Sex, leaks and taxes: The changing face of Danish politics
Helle Thorning-Schmidt's decision to comment on personal rumours, and the potential for more dirty laundry to be aired, represent a new era, many political commentators say
As the Taxgate commission begins its work tomorrow, many political analysts are speculating that the investigation into a 2011 Tax Ministry leak of PM Helle Thorning-Schmidt's audit will seriously and permanently change the face of Danish politics.
The decision by Thorning-Schmidt (Socialdemokraterne) to go on the offensive and pre-emptively strike down a comment in the audit that insinuates her husband Stephen Kinnock is gay has been viewed as both a wise strategic move and a definitive sign that the era in which a politician’s personal life was off limits is now over.
“I cannot cite a precedent in which a politician has gone out and commented on such private details in the press,” Mark Blach-Ørsten, a professor at Roskilde University who studies political scandals, told Politiken newspaper. “There have been previous rumours about various politicians, but none of them up until now has chosen to go public and comment on them.”
Blach-Ørsten said that Thorning-Schmidt’s decision could set the tone for an irreversible decline.
“Sex is the last bastion in a politician’s private life that is now set to fall,” he said. “One fears that we are approaching the types of dirty tricks that we know from American politics and Danish television shows.”
Anders Esmark, a political science professor at the University of Copenhagen, agreed.
“That the country’s prime minister could accept the logic that it is relevant for her to comment on the rumours is an acknowledgment that the focus of Danish politics has shifted to the invidual,” Esmark told Politiken.
Rasmus Jønsen, a professor of political communication at Roskilde University, said that voters share some of the blame for this development.
“The mindset in Christiansborg has largely become that you need to use negative campaigns and go after the person instead of the politics precisely because individual personalities have become so important in how the public votes,” Jønsen told Politiken.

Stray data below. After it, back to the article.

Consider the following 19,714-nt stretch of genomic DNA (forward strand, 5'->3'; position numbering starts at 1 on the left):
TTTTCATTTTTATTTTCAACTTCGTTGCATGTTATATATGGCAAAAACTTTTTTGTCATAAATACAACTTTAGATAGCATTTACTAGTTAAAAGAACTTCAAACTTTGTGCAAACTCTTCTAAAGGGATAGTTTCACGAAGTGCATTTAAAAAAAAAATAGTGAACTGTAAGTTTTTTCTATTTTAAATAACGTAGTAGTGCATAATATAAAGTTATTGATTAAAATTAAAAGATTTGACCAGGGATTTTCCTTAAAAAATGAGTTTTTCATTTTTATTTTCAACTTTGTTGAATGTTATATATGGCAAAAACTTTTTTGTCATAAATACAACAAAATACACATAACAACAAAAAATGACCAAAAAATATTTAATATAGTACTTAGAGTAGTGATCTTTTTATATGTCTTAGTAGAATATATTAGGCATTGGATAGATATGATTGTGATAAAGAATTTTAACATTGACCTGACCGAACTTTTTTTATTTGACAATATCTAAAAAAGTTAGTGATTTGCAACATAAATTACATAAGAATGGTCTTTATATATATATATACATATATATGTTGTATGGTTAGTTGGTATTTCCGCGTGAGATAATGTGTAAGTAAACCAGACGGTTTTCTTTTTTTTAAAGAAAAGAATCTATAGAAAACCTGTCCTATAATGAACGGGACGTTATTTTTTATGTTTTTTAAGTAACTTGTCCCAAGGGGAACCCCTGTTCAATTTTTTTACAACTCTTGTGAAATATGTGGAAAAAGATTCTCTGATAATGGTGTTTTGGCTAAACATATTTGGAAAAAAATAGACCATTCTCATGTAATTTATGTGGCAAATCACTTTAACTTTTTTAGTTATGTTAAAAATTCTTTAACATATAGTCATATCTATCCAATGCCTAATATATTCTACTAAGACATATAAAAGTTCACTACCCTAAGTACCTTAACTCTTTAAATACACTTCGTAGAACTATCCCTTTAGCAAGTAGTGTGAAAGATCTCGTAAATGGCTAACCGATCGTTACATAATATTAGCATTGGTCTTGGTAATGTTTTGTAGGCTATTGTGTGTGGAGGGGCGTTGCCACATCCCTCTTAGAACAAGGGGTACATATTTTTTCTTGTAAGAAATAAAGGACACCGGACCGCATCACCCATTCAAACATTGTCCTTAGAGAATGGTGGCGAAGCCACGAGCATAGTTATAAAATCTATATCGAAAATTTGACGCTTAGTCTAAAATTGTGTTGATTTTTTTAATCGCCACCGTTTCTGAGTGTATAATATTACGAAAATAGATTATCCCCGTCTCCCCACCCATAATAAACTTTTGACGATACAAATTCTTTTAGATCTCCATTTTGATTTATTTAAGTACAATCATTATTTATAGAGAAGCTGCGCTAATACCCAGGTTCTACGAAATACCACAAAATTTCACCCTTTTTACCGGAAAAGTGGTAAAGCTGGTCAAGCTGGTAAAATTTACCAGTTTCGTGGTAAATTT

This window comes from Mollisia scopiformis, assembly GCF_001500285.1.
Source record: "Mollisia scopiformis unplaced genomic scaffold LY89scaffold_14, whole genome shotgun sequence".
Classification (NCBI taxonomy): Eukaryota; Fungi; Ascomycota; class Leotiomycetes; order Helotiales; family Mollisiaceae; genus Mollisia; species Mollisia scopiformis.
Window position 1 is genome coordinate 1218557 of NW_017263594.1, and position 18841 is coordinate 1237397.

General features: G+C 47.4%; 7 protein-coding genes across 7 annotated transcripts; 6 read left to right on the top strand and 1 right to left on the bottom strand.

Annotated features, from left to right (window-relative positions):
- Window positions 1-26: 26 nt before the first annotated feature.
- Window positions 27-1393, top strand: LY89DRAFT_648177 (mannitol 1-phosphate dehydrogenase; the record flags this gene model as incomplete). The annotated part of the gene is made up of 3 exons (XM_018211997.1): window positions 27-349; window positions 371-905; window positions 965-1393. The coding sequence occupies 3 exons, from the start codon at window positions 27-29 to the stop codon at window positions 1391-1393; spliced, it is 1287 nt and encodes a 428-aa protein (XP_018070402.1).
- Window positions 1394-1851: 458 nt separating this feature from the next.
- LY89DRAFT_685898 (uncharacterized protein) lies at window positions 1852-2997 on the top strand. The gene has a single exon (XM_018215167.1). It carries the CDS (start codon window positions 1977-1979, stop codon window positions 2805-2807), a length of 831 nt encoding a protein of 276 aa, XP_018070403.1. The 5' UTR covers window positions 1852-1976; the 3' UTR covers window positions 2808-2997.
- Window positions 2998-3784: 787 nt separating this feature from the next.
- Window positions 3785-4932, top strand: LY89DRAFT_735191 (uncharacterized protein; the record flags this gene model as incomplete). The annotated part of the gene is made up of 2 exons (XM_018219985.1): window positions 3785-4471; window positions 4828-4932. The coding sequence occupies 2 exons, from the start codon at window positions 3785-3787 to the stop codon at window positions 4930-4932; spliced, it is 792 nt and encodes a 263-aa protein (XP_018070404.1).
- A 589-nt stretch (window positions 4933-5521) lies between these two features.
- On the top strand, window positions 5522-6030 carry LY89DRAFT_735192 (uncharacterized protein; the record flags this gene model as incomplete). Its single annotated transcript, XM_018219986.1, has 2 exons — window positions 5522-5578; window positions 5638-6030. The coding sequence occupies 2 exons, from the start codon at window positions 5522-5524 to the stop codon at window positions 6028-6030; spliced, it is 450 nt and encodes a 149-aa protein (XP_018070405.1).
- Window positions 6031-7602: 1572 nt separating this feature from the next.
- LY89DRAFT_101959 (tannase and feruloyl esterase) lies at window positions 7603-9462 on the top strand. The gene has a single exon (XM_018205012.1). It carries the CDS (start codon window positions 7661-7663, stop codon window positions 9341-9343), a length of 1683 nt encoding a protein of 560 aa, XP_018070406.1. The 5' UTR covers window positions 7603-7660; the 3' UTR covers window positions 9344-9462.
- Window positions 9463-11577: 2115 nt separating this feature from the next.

But while many bemoan this new trend, Thorning-Schmidt has been praised for getting out ahead of what could have been a more damaging story, both by addressing the gay rumours and by choosing to publicly release all nine pages of the original investigation into Kinnock’s tax obligations.
“By going to Politiken themselves and refuting the rumours, the prime minister and her husband decided the time and place and also, to a large degree, the way in which the rumours came out,” Christine Cordsen, the political editor for Jyllands-Posten newspaper, wrote. “Helle Thorning-Schmidt has now done what she can to ensure that the interest first and foremost is in [opposition party] Venstre’s potential misuse of power when the commission’s hearings get underway.”
In that regard, there are some signs that Thorning-Schmidt’s tactic may work. The commission’s investigation is expected to see journalists, political spindoctors and top politicians take the witness stand, including the former prime minister, Lars Løkke Rasmussen (Venstre), and the former tax minister, Troels Lund Poulsen (Venstre).
“On a scale of 1-10, it could end up just being a 2-3. But it could also end as a 10,” Roger Buch, a political science professor at the Danish School of Media and Journalism, told BT tabloid. “Ultimately, it could cost Troels Lund Poulsen and Lars Løkke Rasmussen their careers and change the political landscape if it turns out that they were involved in, or were aware of, a leak or an attempt to affect [tax authority] Skat’s outcome.”
Speaking to Jyllands-Posten, Buch predicted that the leaks in the case will be revealed to be much larger than previously believed.
At the heart of Taxgate is a 2010 audit of the finances of then-opposition leader Thorning-Schmidt and Kinnock, who at the time worked and lived part-time in Switzerland. Kinnock did not pay taxes in Denmark, and the investigation ultimately declared that he did not owe Danish taxes. The confidential audit was leaked to BT prior to last year's general election. Peter Arnfeldt, Poulsen’s spin doctor, was reported to the police for the leak and Poulsen was forced to take a leave of absence from parliament. Rasmussen’s top aide also admitted to being involved in meetings about the audit.
But the commission’s investigation seems likely to turn up even more potential leaks.
“The case has the potential to open up as an administrative and political scandal, and at the heart is the question of how confidential information on the couple’s tax situation could have made its way out of Skat’s walls,” Berlingske newspaper’s political commentator, Thomas Larsen, wrote. “It won’t be pretty.”